O-Ver-Ra-Ted!  Fans are never slow to show their displeasure with a player on the field, but do they really know at whom their unified verbal daggers should be aimed?

To be overrated, a player must simultaneously be good – but also – their level of play cannot live up to the hype that surrounds them, the accolades they receive or the amount of publicity which comes their way.

In the case of the Carolina Panthers, the most overrated and underrated player on their team may surprise you.

Most Overrated Player

QB Cam Newton: Cam Newton is a good player. He had a great rookie season and has made Carolina Panthers fans stand up and take notice of football again, but that doesn’t mean he is not one of the most overrated players in football right now.

Cam Newton’s overrated status comes from the fact people only seem to judge him based on his highlights – sort of like looking at him through Michael Vick glasses. The problem with doing that is people do not get a very accurate picture of Cam Newton the quarterback.

In 2011, Newton threw for 21 touchdowns and 17 interceptions. A nice season by most standards, but when those numbers garner him a Pro Bowl invitation, then things start to drift into the overrated side of the equation. Newton beat out Matthew Stafford, who threw 20 more touchdowns, nearly 1,000 more passing yards, had a higher completion percentage, a high QB rating and threw fewer interceptions.

With just an 84.5 QB rating, Newton ranked in the middle of the pack as a quarterback last season. His 4,051 yards passing are also quite deceiving when broken down game-by-game. Newton started the 2011 season red-hot.

He threw for 854 yards in his first two games, yet after Week 4, Newton never even made it back over the 300-yard mark at any point during the season. The last three games of the year saw Newton toss for 149 yards, 171 yards and 158 yards, respectively. So while he deserved to grab headlines early in the season, his play fizzled greatly throughout the year, which subsequently earned the Panthers a 6-10 record.

Here are two stat lines from the 2011 season. One line is from Cam Newton’s Pro Bowl, super-hyped season, and the other is from Ben Roethlisberger’s average, much maligned season. See if you can find the difference.

                                              YDS         PCT     TD        INT      RATE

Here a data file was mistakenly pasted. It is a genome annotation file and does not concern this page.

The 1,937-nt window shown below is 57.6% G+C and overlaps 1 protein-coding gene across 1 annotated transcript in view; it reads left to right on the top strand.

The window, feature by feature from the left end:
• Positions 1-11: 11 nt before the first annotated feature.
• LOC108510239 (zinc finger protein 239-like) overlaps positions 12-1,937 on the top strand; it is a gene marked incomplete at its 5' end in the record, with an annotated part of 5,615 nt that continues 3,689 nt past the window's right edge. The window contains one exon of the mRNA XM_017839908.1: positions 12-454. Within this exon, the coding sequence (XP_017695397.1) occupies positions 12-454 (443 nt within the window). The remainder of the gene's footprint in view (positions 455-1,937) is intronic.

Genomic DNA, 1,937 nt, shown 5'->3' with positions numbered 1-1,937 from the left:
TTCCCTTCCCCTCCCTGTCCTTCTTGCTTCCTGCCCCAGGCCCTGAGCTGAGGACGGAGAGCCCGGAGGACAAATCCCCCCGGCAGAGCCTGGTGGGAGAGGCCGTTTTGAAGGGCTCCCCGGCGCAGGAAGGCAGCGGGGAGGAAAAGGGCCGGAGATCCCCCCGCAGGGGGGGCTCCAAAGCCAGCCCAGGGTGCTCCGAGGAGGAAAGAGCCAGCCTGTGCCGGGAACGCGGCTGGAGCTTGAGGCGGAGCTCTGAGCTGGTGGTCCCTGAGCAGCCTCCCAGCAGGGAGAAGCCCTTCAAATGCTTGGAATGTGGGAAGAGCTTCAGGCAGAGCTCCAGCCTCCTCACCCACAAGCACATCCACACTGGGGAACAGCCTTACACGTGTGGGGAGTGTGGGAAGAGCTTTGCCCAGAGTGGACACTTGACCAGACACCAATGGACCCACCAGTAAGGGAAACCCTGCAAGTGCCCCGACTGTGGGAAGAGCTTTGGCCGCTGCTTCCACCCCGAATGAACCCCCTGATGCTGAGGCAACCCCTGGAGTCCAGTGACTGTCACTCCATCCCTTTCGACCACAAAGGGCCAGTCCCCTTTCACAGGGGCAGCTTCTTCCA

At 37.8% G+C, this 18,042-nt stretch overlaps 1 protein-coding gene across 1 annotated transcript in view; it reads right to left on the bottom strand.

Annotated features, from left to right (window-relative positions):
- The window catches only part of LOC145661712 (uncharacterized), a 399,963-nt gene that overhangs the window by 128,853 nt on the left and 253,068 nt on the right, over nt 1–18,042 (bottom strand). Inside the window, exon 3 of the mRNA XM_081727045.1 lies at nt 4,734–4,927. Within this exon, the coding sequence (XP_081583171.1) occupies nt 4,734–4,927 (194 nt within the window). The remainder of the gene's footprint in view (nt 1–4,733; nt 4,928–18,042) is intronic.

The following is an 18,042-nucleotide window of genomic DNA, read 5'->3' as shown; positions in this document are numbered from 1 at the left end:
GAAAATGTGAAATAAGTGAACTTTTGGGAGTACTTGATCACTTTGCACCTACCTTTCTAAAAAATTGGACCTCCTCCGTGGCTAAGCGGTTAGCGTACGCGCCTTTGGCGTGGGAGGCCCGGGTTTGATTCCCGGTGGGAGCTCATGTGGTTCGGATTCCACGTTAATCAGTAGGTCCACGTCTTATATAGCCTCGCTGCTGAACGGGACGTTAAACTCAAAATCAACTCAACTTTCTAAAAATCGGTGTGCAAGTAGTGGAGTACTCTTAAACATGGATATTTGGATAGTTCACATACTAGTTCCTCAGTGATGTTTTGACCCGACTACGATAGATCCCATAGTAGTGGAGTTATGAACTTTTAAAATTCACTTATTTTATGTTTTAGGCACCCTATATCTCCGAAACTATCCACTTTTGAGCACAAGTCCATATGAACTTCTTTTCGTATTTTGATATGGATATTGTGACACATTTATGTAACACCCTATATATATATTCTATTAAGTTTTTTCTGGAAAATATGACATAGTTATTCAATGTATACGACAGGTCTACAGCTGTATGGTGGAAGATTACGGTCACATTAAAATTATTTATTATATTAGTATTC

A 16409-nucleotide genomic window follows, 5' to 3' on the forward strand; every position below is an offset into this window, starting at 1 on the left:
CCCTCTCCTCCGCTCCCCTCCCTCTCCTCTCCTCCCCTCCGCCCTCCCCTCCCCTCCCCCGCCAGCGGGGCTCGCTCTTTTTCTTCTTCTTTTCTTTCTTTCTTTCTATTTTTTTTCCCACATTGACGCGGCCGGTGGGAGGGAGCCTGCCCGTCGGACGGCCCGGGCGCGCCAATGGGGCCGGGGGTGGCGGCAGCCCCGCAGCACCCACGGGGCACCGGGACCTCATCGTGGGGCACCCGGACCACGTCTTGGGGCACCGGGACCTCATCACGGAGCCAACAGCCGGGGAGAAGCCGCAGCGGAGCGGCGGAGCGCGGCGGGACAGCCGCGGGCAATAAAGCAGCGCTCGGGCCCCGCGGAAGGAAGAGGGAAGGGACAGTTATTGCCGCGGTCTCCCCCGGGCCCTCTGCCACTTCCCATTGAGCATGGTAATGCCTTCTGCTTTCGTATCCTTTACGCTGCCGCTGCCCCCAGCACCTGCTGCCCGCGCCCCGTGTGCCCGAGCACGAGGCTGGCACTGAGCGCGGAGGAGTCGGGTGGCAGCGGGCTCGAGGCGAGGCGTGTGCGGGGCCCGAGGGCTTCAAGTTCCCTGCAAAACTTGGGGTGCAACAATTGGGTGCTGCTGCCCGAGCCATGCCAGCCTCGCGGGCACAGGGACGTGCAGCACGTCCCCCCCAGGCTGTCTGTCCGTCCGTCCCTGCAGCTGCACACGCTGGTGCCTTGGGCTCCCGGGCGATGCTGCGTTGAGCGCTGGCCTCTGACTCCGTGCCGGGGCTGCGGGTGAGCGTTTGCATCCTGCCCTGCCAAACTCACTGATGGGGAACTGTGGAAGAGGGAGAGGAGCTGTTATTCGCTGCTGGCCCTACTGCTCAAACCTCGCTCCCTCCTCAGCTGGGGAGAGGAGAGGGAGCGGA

Cam Newton                     4,051        60        21        17        84.5

Ben Roethlisberger        4,077        63.2     21        14         90.1

No one is trying to tell me Ben Roethlisberger had a great year or should be considered a top quarterback, so why is Cam Newton?

Cam Newton had a good year, and he deserved the Rookie of the Year award he received, but am I really supposed to buy that he is one of the top 4 quarterbacks in football? O-Ver-Ra-Ted!

Most Underrated Player

WR Steve Smith: I have to start Steve Smith’s underrated debate by pointing out the names he has had passing him the ball: Chris Weinke, Rodney Peete, Jake Delhomme, Vinny Testaverde, Jimmy Clausen and now Cam Newton. I should really be able to end the argument right there, those names are all Steve Smith should have to say when validating his playing career – but I’ll make his case a little stronger.

At only 5-9, Steve Smith is built like a slot receiver, but he plays like one who is 6-5. He also holds every single Carolina all-time receiving record they can calculate. But something funny happened  in the 2010 season. The Panthers brought in Jimmy Clausen to play quarterback and suddenly Steve Smith was left for dead.

Rumors of the Panthers trading or releasing Smith ran ramped after Clausen’s inability to throw the ball left him with only 554 yards and two touchdowns, after the previous five seasons, during which he averaged 1,227 yards and 8 touchdowns.

With Clausen relegated to the scrap heap of NFL “could-of-beens”, Steve Smith returned to dominant form by catching 79 balls for 1,394 yards and 7 touchdowns. He then returned to his familiar stomping grounds of Hawaii where he led the NFC Pro Bowl team in receiving with 118 yards and a TD dance.

It was Smith’s 5th trip to the Aloha State, yet Smith is rarely considered one of the top wide receivers in the game nor is his name ever mentioned as a serious Hall of Fame candidate.

With 699 receptions, 10,278 yards and 59 touchdowns for his career so far, Steve Smith is only a short distance away from eclipsing some rather lofty names on the NFL all-time leader board. If Smith has another season like 2011, he will be only shouting distance away from players like Hall of Famer, Michael Irvin. After playing two less seasons than Irvin, Steve Smith’s numbers are already pretty comparable.

                             REC           YDS         TDS
Steve Smith       699        10,278        59

Michael Irvin      750        11,904        65

He should be able to pass him in receptions and touchdowns this season, and another 1,000-yard campaign would tie him with Irvin for seven seasons of breaking that mark.

At just 32, Steve Smith’s career is far from over. A couple more years of this kind of productivity and he will be sniffing names like Cris Carter and James Lofton, who both have their names etched in the Top 10 of all-time – for now.